In the 2000 presidential election, Ralph Nader’s vote
total in Florida exceeded President Bush’s margin of victory
in the state. After the dust settled, many liberals pointed their
fingers squarely at Nader — then running on the Green
Party’s ticket — for taking votes away from Democratic
candidate Al Gore and denying him the presidency.

To prevent a similar scenario in the upcoming Nov. 2 election,
the websites like VotePair — which counts Democrats, Greens
and Nader supporters among its ranks — are enabling
supporters of Nader and other third-party candidates in swing
states such as Michigan to trade their votes with backers of
democratic presidential candidate John Kerry in safe states, where
polls are predicting a clear victory for either Kerry or Bush.

Websites also urged voters to adopt such a strategy in the 2000
election.

On the site, www.votepair.org, third-party supporters pledge to
vote for Kerry to ensure his victory in their closely-contested
state, while Kerry backers in safe states agree to vote for a
third-party candidate. This tactic guarantees that the third-party
candidate’s national vote tally is not diminished by the
reluctance of his supporters to vote for him in states that might
subtract enough votes from Kerry’s side to get Bush
re-elected.

“Michigan is in play,” said Steven Yoder,
VotePair’s marketing coordinator and founder of
Voteexchange.org, a similar site that facilitated vote trading in
2000. “Michigan is a way for people whose first choice is
Nader and (Green Party candidate David) Cobb to have their vote
registered elsewhere and not contribute to a Bush
victory.”

In a Time magazine poll conducted last week among registered
voters nationwide, the percentage of respondents who said they
would vote for Nader is greater than the margin between Kerry and
Bush. That means that it is possible for Nader to become a
“spoiler” candidate — a label his campaign has
vigorously rejected in press conferences.

Despite some Democrats’ assertions that “a vote for
Nader is a vote for Bush” and vote trading’s potential
contribution to a Kerry victory, neither campaign’s Michigan
organization has voiced support for the practice.

“I’m not in favor of it,” said Margaret
Guttshall, Nader spokeswoman for Michigan. “It feeds into the
lie that Nader is responsible for Bush in the White House.

“What’s going to determine this election is what
John Kerry does, not what Nader and his supporters do,” she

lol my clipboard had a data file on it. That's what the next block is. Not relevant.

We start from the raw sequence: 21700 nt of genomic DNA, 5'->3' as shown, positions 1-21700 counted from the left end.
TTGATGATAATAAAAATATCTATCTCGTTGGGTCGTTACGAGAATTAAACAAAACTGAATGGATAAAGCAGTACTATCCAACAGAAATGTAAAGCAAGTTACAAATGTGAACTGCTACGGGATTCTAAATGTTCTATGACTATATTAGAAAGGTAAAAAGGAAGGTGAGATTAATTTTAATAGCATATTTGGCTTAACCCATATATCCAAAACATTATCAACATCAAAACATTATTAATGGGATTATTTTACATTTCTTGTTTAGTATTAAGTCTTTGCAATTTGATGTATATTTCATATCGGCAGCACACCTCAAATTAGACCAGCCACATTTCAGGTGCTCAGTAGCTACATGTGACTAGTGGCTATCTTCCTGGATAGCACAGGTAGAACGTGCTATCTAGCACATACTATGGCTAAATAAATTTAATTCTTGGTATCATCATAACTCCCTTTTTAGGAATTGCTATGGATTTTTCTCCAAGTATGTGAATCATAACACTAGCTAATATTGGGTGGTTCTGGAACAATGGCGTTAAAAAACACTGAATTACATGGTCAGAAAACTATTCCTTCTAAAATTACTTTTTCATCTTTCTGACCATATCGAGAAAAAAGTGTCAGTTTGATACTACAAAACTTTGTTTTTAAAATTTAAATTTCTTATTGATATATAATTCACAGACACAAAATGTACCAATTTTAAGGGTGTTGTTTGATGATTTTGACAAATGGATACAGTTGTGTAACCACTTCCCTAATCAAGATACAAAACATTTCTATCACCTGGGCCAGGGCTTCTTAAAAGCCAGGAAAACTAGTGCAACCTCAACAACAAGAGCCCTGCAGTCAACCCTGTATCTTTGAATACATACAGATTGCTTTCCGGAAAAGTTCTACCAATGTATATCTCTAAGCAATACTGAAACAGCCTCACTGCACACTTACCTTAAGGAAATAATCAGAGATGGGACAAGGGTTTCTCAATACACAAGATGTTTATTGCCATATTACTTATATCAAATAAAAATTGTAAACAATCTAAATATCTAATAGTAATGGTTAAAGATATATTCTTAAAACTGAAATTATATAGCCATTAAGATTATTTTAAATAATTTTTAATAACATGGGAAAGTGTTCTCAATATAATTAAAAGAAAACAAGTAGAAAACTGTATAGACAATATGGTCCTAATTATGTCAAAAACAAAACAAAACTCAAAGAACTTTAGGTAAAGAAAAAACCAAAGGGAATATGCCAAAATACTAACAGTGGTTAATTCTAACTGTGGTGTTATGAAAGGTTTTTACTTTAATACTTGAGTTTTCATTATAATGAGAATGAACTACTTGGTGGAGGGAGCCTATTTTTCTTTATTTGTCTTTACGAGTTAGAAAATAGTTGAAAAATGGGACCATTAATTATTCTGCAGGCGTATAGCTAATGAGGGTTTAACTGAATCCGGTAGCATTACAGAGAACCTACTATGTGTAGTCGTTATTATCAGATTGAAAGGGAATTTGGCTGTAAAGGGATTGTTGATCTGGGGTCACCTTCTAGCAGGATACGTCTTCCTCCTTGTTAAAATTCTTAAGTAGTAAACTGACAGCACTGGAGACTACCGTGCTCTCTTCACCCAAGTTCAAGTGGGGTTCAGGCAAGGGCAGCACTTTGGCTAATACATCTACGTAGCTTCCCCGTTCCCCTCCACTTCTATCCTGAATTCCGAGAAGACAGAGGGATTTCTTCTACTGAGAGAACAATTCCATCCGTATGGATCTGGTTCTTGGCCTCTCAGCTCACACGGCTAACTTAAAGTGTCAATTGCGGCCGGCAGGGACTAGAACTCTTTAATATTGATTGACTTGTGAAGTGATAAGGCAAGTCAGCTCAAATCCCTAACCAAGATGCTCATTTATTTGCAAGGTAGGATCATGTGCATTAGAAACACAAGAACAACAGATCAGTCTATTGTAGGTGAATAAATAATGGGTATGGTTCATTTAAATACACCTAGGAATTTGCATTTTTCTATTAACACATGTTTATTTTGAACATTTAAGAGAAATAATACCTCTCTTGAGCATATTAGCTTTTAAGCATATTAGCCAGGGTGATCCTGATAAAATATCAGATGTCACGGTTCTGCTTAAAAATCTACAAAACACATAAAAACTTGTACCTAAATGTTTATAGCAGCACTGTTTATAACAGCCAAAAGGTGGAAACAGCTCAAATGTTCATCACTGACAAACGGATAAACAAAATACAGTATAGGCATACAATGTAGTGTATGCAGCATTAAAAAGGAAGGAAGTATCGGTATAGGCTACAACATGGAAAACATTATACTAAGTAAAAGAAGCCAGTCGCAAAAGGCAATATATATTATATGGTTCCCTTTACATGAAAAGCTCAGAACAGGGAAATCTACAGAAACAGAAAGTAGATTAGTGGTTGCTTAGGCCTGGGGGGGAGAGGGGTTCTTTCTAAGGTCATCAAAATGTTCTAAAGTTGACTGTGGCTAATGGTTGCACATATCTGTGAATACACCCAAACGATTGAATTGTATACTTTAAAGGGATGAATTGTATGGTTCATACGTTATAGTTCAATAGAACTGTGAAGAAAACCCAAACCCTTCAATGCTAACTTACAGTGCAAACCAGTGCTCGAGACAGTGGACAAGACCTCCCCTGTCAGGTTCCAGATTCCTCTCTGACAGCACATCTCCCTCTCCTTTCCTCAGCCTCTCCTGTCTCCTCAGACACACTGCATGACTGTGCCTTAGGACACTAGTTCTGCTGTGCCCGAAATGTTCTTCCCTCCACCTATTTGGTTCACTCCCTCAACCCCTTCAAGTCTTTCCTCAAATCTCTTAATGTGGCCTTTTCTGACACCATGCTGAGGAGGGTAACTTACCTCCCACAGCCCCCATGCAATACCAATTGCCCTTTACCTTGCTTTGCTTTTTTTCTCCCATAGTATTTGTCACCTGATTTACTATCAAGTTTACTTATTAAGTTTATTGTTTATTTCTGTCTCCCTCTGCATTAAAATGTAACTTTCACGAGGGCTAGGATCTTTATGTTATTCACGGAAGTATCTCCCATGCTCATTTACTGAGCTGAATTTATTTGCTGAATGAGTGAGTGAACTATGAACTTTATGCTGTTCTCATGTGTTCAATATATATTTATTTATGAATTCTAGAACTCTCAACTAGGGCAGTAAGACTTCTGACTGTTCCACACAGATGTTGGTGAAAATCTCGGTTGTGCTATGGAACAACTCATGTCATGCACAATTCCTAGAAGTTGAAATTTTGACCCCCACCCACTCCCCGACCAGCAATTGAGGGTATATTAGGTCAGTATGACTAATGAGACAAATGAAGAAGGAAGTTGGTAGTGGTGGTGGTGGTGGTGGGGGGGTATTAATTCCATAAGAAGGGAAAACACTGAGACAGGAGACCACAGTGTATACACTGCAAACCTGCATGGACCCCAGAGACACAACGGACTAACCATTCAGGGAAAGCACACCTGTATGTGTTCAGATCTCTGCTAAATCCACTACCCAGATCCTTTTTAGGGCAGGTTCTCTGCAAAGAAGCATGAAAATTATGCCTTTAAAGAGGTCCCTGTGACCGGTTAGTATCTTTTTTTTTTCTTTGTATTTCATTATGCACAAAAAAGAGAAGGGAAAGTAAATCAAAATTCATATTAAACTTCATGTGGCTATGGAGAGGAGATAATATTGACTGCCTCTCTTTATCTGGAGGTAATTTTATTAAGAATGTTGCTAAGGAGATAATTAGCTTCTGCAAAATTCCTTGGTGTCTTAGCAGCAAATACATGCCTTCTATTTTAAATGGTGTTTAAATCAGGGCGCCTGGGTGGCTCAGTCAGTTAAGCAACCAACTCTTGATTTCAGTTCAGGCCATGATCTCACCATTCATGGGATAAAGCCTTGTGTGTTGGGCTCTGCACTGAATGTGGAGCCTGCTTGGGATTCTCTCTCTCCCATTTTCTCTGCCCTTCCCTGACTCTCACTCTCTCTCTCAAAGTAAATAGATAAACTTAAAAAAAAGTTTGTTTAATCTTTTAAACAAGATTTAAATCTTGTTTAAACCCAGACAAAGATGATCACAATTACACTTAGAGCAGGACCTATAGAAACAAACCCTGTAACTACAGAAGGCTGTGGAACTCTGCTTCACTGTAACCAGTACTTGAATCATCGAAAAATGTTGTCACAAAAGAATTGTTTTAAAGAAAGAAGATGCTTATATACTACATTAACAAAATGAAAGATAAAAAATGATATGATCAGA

added.

As reported by the Detroit Free Press on Sept. 22, Kerry’s
Michigan campaign has also said it is not encouraging vote
trading.

As of last night, 2,459 individuals had registered at
VotePair’s website. This is far short of the estimated 36,000
total votes that were traded by similar sites in the last
presidential election, according to VotePair.

But Yoder said he expects the number of registrations to
dramatically increase as the election approaches, anticipating the
same accelerating trend that marked 2000’s vote-pairing
campaign. The 2000 effort was led by several independent sites,
which this year pooled their resources and formed VotePair to seek
better results this time around.

Despite criticisms from diverse quarters — the Republicans
have also condemned the practice and questioned its legality
— Yoder defended vote trading as a way for third-party
backers, who divide their support between at least five candidates,
to avoid being marginalized and to unite in collective action.

He also challenged the assertion of many voters that Bush and
Kerry are essentially identical. Third-party supporters have more
common ground with Kerry than with Bush, he said.

“We really believe that no matter where progressives are
coming from, our issues are going to be more positively affected by
Kerry,” Yoder said.

He also encouraged college-aged voters to participate in vote
trading, adding that the group is doing college outreach.

“We see a lot of potential among students and young
people. They’re on the Internet more,” he said. Younger
voters have more faith in online communication, he added.

VotePair encourages Michiganders who support Nader, Cobb or
Libertarian presidential candidate Michael Badnarik to trade their
votes with Kerry backers in safe states by registering at
www.votepair.org. Actual vote trading begins Wednesday.

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